10 Tips for Ensuring your Conference Presentation is a *mic drop*

Just about everyone who stands up in front of a room full of expectant people feels butterflies in their stomach. So what can you do to boost your confidence and give a super engaging presentation? Check out our 10 tips below from YNPN-ers on how to knock the socks off of everyone in the room.

1. Dress appropriately for the type of conference, venue, and audience. If the conference vibe is business casual, leave the three piece suit at home. Bring layers in case the room is freezing. And if you sweat a lot when you are nervous, plan for that. Wear a sleeveless business dress or a fabric that won’t stain.

2. Practice, practice, practice is so, so, so crucial. Read your presentation script aloud multiple times to build your confidence and conversational tone. Get used to hearing your voice aloud and comfortable with the content. Give your presentation to a friend or even an empty room. Great public speakers are not magic. They just practice a lot.

3. Know you are not alone. Everyone gets at least a little nervous before they present in front of a large group of people. Accept the butterflies. Lean in to the butterflies. And refer to tip #2.

4. Don't make your slides the star of the show. You are the star. No need for flashy graphics, heavy text, or a different color scheme for every slide. They should be listening to you, not trying to read the paragraph you put up on the screen.

5. Talk louder and slower than you think is natural. Remember that if you’re nervous, you may talk faster than normal. In a presentation setting, your listeners are trying to digest all of your golden nuggets of knowledge. Give them time to process by talking more slowly and taking small pauses in your presentation. This is also a good way to make sure you are breathing and allowing oxygen to continue to flow to your brain, another crucial process when standing in front of a large group of people.

6. Be interactive when possible. Pose questions to your audience and build in time for conversation, brainstorming, or small group activity.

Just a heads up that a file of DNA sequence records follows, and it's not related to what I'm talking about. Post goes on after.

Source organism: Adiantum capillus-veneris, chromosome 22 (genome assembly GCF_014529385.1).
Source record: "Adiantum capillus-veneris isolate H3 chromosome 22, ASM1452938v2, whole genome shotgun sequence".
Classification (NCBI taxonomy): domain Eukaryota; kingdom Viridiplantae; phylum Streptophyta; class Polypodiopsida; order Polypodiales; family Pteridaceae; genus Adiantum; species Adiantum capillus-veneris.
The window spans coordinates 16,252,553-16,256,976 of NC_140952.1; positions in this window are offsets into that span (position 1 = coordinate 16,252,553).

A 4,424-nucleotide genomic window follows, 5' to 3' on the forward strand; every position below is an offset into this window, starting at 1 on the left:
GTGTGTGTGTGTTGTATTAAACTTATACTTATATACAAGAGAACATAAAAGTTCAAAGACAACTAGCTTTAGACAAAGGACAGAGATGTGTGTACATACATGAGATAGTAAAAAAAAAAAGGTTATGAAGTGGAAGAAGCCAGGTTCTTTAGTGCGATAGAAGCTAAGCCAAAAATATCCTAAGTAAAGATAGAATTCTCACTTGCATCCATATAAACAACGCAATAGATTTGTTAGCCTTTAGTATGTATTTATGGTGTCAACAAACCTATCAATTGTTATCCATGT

7. Tell a personal story. You can spout all the facts and figures you want, but what people will remember is a good story. Share a personal success—or better yet—a failure you experienced related to your presentation topic. Give them a behind-the-scenes look on how that campaign really went down, what worked and what didn’t, and what you’ll do differently next time. Specifics and honesty will bring the house down!

8. Prepare for questions. People will undoubtedly ask questions, so try to think of what they might ask in advance. If that means inviting a colleague or friend to view your presentation and ask questions, do it. The Q & A is often when people learn the most, so make sure you are ready for a flourishing finish.

9. Encourage post-conference follow up with your audience members. Offer to collect business cards and send attendees your slides. This will help facilitate continued engagement and more opportunities to share resources with your peers.

10. Remember - YOU are the expert. They invited you to speak for a reason, and it's because you have something valuable to say. Power pose in the corner if you need to.

Ready to give it a shot? Submit a proposal to lead a breakout session at our upcoming conference in April! More info here.

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